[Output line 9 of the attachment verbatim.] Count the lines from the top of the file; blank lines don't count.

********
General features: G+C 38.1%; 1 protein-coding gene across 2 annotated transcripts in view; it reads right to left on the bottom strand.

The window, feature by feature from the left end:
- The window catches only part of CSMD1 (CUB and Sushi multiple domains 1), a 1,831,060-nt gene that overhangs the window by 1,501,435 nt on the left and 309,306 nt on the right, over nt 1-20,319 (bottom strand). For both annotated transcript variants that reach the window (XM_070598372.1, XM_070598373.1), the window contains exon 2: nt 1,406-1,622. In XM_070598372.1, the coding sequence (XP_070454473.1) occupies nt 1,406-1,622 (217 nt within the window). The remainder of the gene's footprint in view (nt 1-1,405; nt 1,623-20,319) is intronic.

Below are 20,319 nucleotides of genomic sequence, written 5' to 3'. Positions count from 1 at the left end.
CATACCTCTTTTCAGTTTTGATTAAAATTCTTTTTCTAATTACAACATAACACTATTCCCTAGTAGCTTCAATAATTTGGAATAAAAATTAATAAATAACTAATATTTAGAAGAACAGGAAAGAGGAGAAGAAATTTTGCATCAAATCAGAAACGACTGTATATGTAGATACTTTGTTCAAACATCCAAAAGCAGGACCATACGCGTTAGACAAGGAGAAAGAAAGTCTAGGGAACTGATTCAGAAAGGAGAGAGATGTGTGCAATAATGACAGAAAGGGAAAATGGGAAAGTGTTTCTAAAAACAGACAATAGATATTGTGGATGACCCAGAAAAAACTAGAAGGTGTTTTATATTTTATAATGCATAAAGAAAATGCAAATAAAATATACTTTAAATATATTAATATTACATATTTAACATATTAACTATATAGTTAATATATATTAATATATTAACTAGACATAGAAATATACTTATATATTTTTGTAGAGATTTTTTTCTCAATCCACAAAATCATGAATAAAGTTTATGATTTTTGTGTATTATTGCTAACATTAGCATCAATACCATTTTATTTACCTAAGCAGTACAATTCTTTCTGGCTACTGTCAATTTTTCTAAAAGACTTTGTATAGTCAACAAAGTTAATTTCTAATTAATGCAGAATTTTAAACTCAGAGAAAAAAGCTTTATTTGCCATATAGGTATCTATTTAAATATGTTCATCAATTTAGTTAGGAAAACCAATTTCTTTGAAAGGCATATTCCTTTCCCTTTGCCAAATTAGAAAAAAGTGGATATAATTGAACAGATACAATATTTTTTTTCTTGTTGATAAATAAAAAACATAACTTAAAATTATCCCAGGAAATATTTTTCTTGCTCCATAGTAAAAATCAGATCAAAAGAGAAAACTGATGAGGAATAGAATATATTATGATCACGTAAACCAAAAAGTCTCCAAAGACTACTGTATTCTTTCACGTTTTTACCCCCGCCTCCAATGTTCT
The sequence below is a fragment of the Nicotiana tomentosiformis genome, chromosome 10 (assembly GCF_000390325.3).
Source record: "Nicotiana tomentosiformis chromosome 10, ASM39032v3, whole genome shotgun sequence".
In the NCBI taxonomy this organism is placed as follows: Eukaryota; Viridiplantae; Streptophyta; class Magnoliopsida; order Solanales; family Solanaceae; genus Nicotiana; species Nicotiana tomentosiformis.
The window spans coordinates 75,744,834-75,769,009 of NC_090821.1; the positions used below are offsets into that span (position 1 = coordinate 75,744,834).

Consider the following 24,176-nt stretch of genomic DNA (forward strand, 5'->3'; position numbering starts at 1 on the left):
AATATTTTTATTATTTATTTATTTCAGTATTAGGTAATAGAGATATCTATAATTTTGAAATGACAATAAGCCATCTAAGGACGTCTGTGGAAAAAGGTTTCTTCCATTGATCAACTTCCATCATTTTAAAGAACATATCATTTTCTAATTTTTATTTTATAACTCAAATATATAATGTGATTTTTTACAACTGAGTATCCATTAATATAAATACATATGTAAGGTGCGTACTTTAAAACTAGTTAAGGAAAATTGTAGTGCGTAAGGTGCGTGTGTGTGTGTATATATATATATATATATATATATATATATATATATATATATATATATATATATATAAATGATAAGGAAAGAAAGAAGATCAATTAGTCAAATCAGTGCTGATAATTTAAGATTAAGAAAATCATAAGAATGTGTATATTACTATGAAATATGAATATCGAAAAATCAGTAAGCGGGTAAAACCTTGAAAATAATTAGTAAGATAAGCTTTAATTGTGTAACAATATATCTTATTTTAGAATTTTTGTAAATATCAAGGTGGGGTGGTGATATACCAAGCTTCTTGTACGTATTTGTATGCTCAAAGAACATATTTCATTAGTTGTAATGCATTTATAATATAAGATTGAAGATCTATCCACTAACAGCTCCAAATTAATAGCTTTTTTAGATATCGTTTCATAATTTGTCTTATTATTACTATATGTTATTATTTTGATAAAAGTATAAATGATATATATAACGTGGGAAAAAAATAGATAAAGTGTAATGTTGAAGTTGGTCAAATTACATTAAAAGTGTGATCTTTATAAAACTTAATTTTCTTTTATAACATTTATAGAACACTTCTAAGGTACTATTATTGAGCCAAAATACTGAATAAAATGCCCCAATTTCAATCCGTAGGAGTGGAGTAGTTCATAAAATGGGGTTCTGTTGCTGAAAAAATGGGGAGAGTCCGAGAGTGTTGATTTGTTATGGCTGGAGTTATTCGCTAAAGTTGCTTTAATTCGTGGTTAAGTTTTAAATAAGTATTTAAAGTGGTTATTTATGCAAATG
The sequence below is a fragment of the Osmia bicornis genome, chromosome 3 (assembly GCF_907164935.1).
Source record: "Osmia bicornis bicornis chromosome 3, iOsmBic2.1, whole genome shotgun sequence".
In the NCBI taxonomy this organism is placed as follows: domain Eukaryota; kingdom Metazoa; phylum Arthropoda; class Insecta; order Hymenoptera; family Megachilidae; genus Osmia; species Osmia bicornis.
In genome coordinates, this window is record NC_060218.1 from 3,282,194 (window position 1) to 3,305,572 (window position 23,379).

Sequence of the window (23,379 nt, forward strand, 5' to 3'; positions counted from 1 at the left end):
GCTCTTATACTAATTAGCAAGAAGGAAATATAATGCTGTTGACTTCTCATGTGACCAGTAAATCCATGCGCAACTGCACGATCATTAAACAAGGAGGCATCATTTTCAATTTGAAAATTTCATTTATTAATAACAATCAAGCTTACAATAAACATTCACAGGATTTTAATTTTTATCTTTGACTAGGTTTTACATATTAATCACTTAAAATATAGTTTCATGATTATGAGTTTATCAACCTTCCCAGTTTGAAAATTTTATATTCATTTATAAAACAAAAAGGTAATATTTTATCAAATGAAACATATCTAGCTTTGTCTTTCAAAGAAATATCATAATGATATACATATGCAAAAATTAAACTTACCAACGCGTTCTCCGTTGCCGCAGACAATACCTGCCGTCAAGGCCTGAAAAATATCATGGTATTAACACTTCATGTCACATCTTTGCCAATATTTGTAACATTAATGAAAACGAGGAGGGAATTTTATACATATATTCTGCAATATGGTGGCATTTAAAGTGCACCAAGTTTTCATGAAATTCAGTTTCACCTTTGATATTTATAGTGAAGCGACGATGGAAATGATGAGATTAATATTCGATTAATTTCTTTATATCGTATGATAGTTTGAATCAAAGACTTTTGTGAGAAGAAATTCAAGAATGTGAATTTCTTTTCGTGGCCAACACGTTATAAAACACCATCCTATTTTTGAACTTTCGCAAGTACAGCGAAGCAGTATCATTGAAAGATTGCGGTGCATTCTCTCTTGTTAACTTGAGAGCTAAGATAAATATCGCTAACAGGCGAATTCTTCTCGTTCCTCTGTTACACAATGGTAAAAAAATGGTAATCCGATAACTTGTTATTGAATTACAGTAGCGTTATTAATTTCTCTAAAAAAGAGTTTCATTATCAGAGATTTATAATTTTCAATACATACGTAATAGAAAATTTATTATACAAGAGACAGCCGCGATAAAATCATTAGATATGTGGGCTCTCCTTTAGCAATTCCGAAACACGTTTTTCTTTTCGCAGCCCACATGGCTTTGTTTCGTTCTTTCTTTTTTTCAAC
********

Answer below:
The window spans coordinates 75,744,834-75,769,009 of NC_090821.1; the positions used below are offsets into that span (position 1 = coordinate 75,744,834).